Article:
The media’s ever-changing economic narrative shifted again last week, moving away from a reviled insurance company toward a beleaguered Obama Administration official.
With Treasury Secretary Tim Geithner unveiling a financial sector rescue package and calling for stricter regulation, the economic crisis was once again overwhelmingly the top story last week. It filled 41% of the newshole from March 23-29 as measured by the Pew Research Center’s Project in Excellence. While that represented a drop from the previous week’s coverage (53%), it is in line with the overall level of attention to the crisis (43%) in the two months since Barack Obama was inaugurated. The No. 2 story last week, concerns over Mexican drug smuggling, was about one-seventh as big as the economy.
Geithner’s proposal to clean up the so-called “toxic assets” made him the week’s second-biggest newsmaker, behind only Obama. At a time when public perception and confidence can have a significant impact on the economy, the Treasury Secretary was looking for what golfers call a mulligan—or in more common parlance, a do-over. Back on February 10, when he first outlined a financial sector bailout proposal, Geithner was widely panned for poor presentation, criticized for a lack of specifics and blamed for a 382-point drop in the Dow that day. (“Geithner Plan Lacks Freshness and Clarity,” declared the Washington Post headline that pretty much summed up the coverage.)
Geithner’s March 23 proposal generated a warmer reception, particularly on Wall Street where the Dow shot up 497 points. “This Time, Geithner’s Plan for Banks Makes Sense,” declared the headline on business writer Joe Nocera’s New York Times column. Praise was far from unanimous, though, and a Congressional hearing held during the week kept some of the focus on AIG.
The Economic Crisis
One week after the economy story was dominated by anger at AIG, the media demonstrated its ability to leap from one major storyline to another. Coverage of AIG dropped by about 75% to just 12% of the financial coverage. Instead, the top theme was the banking crunch and financial bailout, at 35% of the newshole. That was followed by attention to Obama’s budget proposal (14%) in a week in which the Republicans offered their own alternative sans specifics.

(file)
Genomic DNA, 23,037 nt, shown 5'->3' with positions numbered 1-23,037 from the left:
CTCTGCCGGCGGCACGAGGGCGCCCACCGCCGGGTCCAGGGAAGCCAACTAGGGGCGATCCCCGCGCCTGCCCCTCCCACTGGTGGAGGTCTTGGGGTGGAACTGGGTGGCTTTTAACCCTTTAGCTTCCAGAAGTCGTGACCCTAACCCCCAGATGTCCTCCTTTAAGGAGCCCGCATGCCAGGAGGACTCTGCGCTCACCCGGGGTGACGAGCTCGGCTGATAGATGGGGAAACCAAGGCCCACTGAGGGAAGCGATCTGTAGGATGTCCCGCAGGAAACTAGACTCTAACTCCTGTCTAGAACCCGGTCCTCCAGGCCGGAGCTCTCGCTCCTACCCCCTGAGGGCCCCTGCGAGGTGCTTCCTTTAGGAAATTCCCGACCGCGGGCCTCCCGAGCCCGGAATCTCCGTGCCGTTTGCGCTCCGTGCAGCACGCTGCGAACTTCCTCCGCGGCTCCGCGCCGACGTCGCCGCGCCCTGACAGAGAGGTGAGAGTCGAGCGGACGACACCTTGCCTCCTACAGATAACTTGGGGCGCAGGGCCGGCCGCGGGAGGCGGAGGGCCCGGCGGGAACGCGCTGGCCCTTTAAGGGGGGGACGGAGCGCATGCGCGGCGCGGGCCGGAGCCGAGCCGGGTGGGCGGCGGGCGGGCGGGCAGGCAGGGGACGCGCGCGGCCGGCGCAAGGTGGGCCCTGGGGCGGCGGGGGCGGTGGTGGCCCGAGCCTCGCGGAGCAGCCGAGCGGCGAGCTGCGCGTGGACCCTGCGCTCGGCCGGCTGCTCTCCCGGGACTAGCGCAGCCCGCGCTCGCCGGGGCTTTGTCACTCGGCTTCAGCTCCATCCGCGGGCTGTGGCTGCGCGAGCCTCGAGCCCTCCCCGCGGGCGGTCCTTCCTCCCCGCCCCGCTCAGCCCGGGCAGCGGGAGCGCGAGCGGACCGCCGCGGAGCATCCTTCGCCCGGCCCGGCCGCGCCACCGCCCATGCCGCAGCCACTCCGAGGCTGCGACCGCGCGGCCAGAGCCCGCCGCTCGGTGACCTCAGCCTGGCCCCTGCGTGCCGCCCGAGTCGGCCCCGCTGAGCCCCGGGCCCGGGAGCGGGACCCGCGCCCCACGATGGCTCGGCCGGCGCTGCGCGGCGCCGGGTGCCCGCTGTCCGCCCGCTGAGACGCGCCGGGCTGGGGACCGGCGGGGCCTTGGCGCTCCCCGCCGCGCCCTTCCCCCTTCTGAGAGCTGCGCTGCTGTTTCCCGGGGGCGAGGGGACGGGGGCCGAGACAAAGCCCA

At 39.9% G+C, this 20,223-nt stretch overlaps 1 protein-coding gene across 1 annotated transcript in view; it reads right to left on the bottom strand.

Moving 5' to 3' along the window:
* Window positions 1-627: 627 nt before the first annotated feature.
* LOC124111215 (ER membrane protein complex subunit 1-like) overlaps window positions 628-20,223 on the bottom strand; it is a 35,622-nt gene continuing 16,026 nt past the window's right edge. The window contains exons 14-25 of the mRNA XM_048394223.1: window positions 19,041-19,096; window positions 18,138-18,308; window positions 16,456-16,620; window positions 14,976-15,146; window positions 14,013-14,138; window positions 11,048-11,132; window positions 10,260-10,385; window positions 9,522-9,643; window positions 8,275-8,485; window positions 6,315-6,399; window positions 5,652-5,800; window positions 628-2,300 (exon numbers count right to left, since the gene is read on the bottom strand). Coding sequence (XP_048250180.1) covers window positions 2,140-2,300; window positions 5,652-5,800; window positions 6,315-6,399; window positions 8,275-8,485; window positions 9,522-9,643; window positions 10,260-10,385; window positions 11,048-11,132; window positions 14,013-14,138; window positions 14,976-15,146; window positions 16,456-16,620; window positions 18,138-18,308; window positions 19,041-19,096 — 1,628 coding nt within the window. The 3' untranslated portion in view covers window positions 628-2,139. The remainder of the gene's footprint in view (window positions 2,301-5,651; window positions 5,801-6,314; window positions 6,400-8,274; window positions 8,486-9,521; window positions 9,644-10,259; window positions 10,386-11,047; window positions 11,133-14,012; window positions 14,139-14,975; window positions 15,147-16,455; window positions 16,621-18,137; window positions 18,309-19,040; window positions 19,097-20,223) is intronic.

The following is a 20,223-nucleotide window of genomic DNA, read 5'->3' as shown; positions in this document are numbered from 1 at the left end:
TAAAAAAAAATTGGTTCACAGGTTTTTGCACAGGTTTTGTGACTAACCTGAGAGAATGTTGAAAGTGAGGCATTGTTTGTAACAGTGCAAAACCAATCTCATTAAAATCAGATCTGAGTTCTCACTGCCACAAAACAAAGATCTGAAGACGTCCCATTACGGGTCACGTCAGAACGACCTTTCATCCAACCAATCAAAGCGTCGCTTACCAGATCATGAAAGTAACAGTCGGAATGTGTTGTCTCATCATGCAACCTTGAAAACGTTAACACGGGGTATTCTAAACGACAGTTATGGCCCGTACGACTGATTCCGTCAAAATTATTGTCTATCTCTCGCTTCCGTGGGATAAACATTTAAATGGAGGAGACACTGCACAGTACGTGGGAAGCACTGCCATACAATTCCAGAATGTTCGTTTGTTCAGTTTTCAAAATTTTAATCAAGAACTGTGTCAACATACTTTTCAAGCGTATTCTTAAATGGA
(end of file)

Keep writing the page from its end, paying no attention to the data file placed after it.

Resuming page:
The changing narratives in the financial meltdown, which has emerged as a pattern in the coverage, reflects the breadth and complexity of an expanding story that now includes, among other things: an overall economic stimulus plan; a financial sector bailout proposal; a housing and mortgage package; and Obama’s budget. On any given week, depending on the focus of the White House, Congress, and Republicans, the center of media attention can and often does shift among them.
Last week, it was Geithner at the center of the narrative.
“In the plan put forward formally by Treasury Secretary Timothy Geithner, the White House aims to thaw the country’s frozen lending markets by tempting private investors into an alliance that might buy up as much as $1 trillion in what are now euphemistically called ‘legacy loans,’” said a March 24 Kansas City Star story assessing the bailout plan. “Doing so creates more risk for the U.S. taxpayer and potentially great bonanzas for private investors. But taxpayers also could profit if it works.”
Much of the coverage quickly moved from the details of the proposal to implications for Geithner. On March 22, Alabama Republican Senator Richard Shelby was harshly critical, telling Fox News that, “He's going to have to do a 180-degree turnaround, I believe, to be a successful treasury secretary.” Interviewed by CBS on March 25 about Geithner’s bank plan, Shelby’s tone seemed to change somewhat. “We’ll have to wait and see,” he declared. “The devil’s always in the details.”
Al Hunt of Bloomberg News offered a more unequivocal endorsement, writing that “the senseless speculation about whether [Geithner] would step down, which would be devastating for the administration of President Barack Obama, has rattled markets. Much of it is either political posturing or a bank shot at his boss, the president.”
Another significant economic storyline last week revolved around Obama’s $3.6 trillion budget proposal, with Democrats in Congress moving forward on the plan and Republicans beginning to organize in opposition.